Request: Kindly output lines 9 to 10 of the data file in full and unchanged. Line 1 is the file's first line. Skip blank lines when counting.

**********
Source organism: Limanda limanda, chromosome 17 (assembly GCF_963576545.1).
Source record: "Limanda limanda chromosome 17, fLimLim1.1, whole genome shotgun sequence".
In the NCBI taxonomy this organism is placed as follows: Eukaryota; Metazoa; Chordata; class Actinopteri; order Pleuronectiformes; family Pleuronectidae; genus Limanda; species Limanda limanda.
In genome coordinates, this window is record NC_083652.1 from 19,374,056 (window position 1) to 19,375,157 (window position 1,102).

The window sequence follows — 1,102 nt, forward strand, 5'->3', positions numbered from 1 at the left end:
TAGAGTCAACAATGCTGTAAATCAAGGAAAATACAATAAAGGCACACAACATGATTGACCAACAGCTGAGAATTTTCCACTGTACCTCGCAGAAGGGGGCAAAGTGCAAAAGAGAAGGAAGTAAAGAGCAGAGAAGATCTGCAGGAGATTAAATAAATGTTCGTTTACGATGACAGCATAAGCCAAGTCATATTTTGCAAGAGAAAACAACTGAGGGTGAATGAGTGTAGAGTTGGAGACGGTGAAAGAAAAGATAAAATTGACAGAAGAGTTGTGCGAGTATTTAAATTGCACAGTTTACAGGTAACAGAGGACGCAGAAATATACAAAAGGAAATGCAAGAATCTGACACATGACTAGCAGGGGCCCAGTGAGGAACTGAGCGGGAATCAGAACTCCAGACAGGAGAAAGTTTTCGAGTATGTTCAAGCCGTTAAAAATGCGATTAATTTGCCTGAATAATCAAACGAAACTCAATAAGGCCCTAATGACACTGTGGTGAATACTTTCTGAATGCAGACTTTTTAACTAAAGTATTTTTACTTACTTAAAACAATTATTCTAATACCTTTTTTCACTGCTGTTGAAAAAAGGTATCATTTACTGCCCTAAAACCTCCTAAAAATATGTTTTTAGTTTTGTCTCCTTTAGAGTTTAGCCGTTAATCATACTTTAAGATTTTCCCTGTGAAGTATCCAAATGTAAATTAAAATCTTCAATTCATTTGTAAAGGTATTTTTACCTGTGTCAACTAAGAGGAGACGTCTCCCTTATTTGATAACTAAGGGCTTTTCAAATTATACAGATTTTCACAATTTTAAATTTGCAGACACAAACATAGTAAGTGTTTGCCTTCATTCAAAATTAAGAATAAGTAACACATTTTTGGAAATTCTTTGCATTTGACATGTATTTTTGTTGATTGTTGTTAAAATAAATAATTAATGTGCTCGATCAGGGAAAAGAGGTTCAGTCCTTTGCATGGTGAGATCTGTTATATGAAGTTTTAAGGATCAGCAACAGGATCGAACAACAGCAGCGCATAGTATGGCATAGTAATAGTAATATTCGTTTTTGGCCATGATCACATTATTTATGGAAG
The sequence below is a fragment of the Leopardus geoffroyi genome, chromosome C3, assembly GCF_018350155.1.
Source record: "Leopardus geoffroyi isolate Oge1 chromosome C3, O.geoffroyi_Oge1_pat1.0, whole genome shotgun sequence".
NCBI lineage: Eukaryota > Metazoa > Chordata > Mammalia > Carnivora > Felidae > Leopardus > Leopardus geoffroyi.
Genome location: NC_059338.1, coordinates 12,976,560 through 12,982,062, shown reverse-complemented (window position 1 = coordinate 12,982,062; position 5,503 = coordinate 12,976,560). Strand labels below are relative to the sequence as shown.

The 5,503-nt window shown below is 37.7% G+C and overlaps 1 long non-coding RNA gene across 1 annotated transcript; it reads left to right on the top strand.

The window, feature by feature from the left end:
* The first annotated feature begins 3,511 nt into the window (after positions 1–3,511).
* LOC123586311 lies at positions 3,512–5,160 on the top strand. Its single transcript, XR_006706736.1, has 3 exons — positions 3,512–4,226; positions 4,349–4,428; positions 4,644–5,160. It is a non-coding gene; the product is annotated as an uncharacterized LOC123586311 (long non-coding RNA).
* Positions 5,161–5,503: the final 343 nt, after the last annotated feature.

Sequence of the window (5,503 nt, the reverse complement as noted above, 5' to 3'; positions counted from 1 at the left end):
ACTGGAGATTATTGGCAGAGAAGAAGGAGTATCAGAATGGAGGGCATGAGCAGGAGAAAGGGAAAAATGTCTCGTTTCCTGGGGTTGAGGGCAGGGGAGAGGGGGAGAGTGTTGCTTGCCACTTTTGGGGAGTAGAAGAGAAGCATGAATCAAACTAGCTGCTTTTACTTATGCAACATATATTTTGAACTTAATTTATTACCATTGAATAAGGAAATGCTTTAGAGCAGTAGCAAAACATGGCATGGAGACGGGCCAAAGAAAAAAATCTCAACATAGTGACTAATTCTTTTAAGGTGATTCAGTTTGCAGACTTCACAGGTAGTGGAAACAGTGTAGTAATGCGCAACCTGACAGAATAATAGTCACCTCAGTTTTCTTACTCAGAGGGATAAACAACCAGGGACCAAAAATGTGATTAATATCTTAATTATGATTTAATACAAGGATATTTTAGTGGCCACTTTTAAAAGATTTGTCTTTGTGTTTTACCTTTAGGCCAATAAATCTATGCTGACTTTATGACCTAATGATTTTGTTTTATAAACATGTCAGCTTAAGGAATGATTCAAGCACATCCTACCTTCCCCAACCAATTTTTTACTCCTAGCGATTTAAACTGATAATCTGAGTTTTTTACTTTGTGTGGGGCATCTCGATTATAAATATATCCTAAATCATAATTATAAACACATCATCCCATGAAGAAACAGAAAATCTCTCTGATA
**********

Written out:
NCBI lineage: Eukaryota > Metazoa > Chordata > Mammalia > Carnivora > Felidae > Leopardus > Leopardus geoffroyi.
Genome location: NC_059338.1, coordinates 12,976,560 through 12,982,062, shown reverse-complemented (window position 1 = coordinate 12,982,062; position 5,503 = coordinate 12,976,560). Strand labels below are relative to the sequence as shown.